Coastal steep is nothing like interior steep.
I thought I had planting trees before.

The coast was also beautiful in a way that was totally unlike the interior. Mountains on ocean is awesome. Also, cooking for yourself is way more awesome than I thought it was going to be. Being able to bring out a litre of high quality juice that had been frozen the night before on a hot day? A beauty that you'd never get in the interior.

The 7.5 day contract was 207000 trees with 35k fert. With 24 planters, that's an average of 8625 trees each. With 22 planters, that's an average of 9410 trees each. So, average of ~1200 to ~1300 (I divide by 7 then rounded down, because that .5 was less than a full half day). With an average price (this is real guesswork) of 24 cents, that's a camp average of 288$. If the average price was higher (which I think it probably was)...regardless of how you cut it, average somewhere between 280-320$, with some confidence. Which I imagine is not bad for the first 7 days of a fall coastal plant.

Species mixing (Hemlock, Fur, and Cedar) and microsite selection for specific species was quite difficult.

This contract was for WFP.


The Port Alberni Contract:

Again, people rant about this place (the town, the hotel). I'm uncertain why on both accounts. It seemed fine to me.

This was an island timberlands contract. Some people split off and went to Courtenay, some new people started working here. I can't say anything about the Courtenay work, except that it is mostly or entirely people who live in Courtenay, and they do 5 and 2's I heard.

There were two really bad things about Port Alberni in my mind: 1) Wasps, I hit ~4 nests in ~15 days of work, which was really, really unpleasant, and 2) The crazy heat. There were no wasps in Port Alice; I never even heard of someone hitting one while we were up there. But Alberni, every day...my room-mate had his eye swollen shut at one point.

Alberni was also the hottest place in Canada for several days. I imagine that had something to do with Nick Brink's presence. Me-wow.

There was a fair bit of helicopter work on this contract, and some people did early or varied leave times for that. Also, we did a couple early mornings/early quits to dodge a bit of the heat.

We work 3 and 1 *5 and then 2 (or 1.5, really) days at the end.

Jordan Tesluk does audits/interviews on the block, we get paid 15$ for them. They're exactly what you'd expect them to be.

At one point we're planting burns. They burned on non-reclaimed road. We were planting non-reclaimed road. That was kinda silly.

There were very few/basically no organizational faults. Never waited for trees. Always everything punctual. The couple times I got sent to do something weird-ish (several blocks, clean-up a few pieces on a block) I always made regular money or got a reasonable day rate. One day we finished early and didn't have anywhere else to go and lost 2 hours of planting time...but the block was well priced such that it was still an okay day. The only thing I can think of is one morning getting up for a 6am leave to go to heli staging, but the helicopter didn't come until 7:45am anyways, when staging was only ~1 hour away.

The heliblock was one of the hardest things I've ever seen.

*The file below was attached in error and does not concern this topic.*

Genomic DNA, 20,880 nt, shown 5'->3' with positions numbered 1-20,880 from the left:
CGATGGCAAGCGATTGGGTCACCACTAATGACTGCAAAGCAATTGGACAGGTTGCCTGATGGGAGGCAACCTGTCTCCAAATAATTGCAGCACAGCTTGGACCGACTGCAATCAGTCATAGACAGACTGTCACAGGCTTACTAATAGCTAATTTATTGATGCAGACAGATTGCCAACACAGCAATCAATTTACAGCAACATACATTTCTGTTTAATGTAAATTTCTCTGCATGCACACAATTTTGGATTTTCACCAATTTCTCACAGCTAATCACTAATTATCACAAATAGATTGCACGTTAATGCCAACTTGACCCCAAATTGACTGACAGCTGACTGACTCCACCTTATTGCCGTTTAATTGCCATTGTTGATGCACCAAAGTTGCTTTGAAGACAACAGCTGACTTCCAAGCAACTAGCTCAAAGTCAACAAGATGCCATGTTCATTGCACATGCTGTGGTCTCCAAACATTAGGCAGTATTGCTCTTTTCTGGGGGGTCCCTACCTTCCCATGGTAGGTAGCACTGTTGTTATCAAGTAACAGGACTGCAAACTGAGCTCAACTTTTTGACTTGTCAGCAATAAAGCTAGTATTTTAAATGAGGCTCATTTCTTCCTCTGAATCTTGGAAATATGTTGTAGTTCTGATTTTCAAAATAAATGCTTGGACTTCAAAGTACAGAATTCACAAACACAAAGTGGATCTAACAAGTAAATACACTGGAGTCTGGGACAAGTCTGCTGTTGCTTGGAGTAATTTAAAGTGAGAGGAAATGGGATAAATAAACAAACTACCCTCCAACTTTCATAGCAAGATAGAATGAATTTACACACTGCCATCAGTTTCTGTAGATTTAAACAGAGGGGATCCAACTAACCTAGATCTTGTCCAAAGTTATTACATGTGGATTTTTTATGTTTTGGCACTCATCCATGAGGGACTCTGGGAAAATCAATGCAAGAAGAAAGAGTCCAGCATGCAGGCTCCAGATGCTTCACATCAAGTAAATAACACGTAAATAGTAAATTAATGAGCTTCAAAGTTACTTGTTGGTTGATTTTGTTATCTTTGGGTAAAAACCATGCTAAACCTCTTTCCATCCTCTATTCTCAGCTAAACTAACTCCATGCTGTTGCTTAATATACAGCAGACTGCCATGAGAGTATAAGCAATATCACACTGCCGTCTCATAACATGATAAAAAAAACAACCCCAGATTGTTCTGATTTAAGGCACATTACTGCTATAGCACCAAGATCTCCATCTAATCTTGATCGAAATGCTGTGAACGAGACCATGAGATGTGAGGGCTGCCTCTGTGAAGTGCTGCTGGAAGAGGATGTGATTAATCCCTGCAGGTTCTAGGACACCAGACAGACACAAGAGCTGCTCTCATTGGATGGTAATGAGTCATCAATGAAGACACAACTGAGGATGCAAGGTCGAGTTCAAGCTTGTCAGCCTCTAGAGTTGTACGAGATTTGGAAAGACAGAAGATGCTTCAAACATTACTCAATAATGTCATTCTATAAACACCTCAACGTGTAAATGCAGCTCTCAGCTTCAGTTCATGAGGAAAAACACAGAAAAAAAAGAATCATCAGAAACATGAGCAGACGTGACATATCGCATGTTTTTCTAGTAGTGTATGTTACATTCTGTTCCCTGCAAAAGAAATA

We did some “roads and burns” but there were no burns and the roadsides were planted, so it was basically just bumping density along roadside. There were a few places with large open patches, but not many. Lots of wandering, but then it was dayrate anyways...so it was okay that it was a little strange and ambiguous.

Oooh, here was a good one, actually. We drive to a block. Unable to find it. We go to an active worksite where they are chopping and stacking wood and doing cray things with huge machines.

Turns out that is the block we're supposed to be planting. Literally under their machines. We drive around doing other bizarre little holes which I'm unclear on why they exist --- like, stock failure due to dry soil, or machinery? Literally, there'd be a 70 tree hole at the front of a block...or a 200 tree hole at the front of this block.

[Nick tells me via e-mail that these were probably decked wood present when planted, then removed, or piles left for firewood that hadn't been removed.]

I feel like some of the companies I worked for in the past would not have day-rated people for that, and it would have been an awful day. Dayrate makes everything okay.

So overall:

Pricing: I couldn't specifically say if it was good or bad, having no coastal comparison. I made ~5-15% less than I did in the interior on any given day, which is about what I expected. Some people grumbled, and some people were contented, which seemed about normal as well.

Organization: It was as good as I've ever seen, which is not quite perfect, but plenty good enough.

Living conditions: The hotels were fine. Cooking for myself was fun and awesome in a lot of ways, even if I spent slightly more money (hotel costs were 20-25$/day, more or less: usually we were informed on monthly rates).

Quality specs were challenging, and required a bit of extra thought and care (especially with species mixing) but not so over-the-top that they felt incomprehensible. Density (4's and 5's were typical), especially on steep slopes with the crazy slash, was a bit of more of a challenge, but again, not out of my league, just “I can't put my head down and plant, I need to pay attention all the time” sort of thing.

Any further questions feel free to ask.